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Reality behind the desert dream

Las Vegas majors on breathtaking statistics. It has a population of 1.5 million, and 40 million people visit the city every year; almost one American in two has been there.

To house its pilgrims, Las Vegas has more hotel rooms than any other US city - twice as many as New York, for example - and it has 15 of the 20 biggest hotels in the world. Several have more than 3,000 rooms; one, the MGM Grand, has 5,000. Many go for themes: the Excalibur is a fairy castle, New York-New York has its own Manhattan skyline, and the Venetian boasts the canals of Venice, complete with gondolas, singing gondoliers and its own Piazza San Marco.

Then there are the wedding chapels, where an Elvis impersonator will bless your union with anything from "Blue Suede Shoes" to "Heartbreak Hotel".

"How tacky," is the usual response. But "tacky" implies a level of cheap small-mindedness that just doesn't fit the city that used to showcase, simultaneously, Elvis and Sinatra, and where the current headline act is Celine Dion. Rather, it is "wonderful excess", as Noel Coward described Las Vegas in 1955.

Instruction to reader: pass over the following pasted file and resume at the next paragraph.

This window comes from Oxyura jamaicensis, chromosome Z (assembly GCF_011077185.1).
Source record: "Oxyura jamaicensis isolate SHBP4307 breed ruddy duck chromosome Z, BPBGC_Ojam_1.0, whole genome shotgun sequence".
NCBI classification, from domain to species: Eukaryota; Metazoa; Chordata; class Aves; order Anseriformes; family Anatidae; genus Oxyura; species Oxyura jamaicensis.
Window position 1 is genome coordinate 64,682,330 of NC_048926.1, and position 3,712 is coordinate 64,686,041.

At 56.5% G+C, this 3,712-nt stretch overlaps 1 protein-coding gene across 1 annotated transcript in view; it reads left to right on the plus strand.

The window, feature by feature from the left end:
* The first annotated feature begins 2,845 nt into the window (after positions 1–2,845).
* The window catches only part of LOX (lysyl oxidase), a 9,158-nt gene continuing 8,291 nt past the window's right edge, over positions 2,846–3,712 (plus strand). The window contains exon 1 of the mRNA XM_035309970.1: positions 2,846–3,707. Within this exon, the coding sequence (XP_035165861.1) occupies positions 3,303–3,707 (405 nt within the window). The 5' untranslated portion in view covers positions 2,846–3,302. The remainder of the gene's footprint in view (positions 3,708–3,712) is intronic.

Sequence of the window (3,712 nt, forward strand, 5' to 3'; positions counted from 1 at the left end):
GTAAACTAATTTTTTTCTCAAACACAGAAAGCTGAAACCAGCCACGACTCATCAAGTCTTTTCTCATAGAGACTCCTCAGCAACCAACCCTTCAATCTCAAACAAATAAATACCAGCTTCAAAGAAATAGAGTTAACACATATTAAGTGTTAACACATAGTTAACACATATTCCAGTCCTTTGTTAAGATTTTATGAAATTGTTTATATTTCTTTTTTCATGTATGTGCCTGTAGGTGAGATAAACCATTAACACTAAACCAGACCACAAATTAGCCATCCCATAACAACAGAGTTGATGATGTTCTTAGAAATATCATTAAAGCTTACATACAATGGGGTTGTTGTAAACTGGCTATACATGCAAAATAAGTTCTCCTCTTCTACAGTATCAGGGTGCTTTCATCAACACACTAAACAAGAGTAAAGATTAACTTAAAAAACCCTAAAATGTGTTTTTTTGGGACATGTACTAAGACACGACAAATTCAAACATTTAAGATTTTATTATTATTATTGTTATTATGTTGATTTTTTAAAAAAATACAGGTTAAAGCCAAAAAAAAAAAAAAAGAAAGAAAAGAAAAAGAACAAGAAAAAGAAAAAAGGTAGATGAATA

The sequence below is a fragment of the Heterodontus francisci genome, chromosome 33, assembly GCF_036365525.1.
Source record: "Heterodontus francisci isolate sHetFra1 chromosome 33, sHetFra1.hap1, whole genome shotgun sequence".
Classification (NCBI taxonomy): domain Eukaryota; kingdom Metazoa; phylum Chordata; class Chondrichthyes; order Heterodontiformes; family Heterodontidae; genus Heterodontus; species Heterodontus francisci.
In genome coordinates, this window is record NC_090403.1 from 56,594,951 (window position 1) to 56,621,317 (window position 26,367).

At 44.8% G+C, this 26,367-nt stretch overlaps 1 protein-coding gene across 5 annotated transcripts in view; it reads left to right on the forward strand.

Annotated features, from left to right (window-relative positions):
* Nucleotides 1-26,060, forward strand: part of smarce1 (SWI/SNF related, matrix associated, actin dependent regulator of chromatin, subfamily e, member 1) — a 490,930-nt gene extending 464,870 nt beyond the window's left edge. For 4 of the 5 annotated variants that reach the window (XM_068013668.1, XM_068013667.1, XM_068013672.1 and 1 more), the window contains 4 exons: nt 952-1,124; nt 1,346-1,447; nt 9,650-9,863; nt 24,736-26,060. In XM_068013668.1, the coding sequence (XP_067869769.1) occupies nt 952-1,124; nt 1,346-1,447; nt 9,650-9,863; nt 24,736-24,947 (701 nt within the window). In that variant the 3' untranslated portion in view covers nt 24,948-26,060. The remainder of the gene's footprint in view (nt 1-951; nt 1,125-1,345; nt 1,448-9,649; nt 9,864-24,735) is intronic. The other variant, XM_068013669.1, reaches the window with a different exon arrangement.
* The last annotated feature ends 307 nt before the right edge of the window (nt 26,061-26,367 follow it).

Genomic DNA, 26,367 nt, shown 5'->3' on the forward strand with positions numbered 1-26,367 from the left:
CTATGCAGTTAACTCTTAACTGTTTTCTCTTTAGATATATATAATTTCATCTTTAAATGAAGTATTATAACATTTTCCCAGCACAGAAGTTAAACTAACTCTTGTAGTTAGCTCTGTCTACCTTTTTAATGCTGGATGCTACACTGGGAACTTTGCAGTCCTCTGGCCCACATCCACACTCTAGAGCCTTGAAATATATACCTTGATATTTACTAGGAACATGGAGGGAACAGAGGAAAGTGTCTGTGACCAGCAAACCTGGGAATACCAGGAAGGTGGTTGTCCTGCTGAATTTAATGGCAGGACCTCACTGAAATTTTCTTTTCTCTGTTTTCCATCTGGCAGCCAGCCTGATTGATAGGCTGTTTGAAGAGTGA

This city, though, is all about gambling. In 1931 Nevada became the first US state to legalise casino-style gambling. The early story was of links to organised crime, but since the 1980s Las Vegas has worked to shed that image; what used to be "the gambling racket" is now, in a subtle change, "the gaming industry".

In the same way, you can hardly apply the term "gambling joint" to a plush hotel-casino with anything up to a dozen styled and themed restaurants. As one local puts it: "They are there so you can more easily give your money away to rich people."

People spend their money 24 hours a day in the huge hotel-casinos, where there are no windows or clocks to remind you that it may be time to eat or sleep.

In 2001 Nevada's casinos raked in a gross revenue of $18 billion (pound;11.4 billion), of which $550 million (pound;348 million) was net profit.Most of this came from the hotel-casinos on the Las Vegas "Strip".

(Half the takings are from gambling, and half from hotel income, including rooms, restaurants and bars.) This money provides 85 per cent of Nevada's tax income, and enables the state to operate without state income tax.

Commitment to low taxes, though, means social provision is compromised, and the state has some of the worst figures for suicide, divorce, rape, bankruptcy, child abuse and school drop-out rates.

Some Nevada legislators want to increase the tax on gambling profits from the current 6.25 per cent to 6.75 per cent. Unsurprisingly, this is opposed by the leaders of the casino industry, who have on their side an influential state-sponsored report that suggests Nevada depends too heavily on one source of taxes.

It is a never-ending argument, but such is the power of the casino lobby that no one is holding their breath waiting for a substantial increase in gambling tax.

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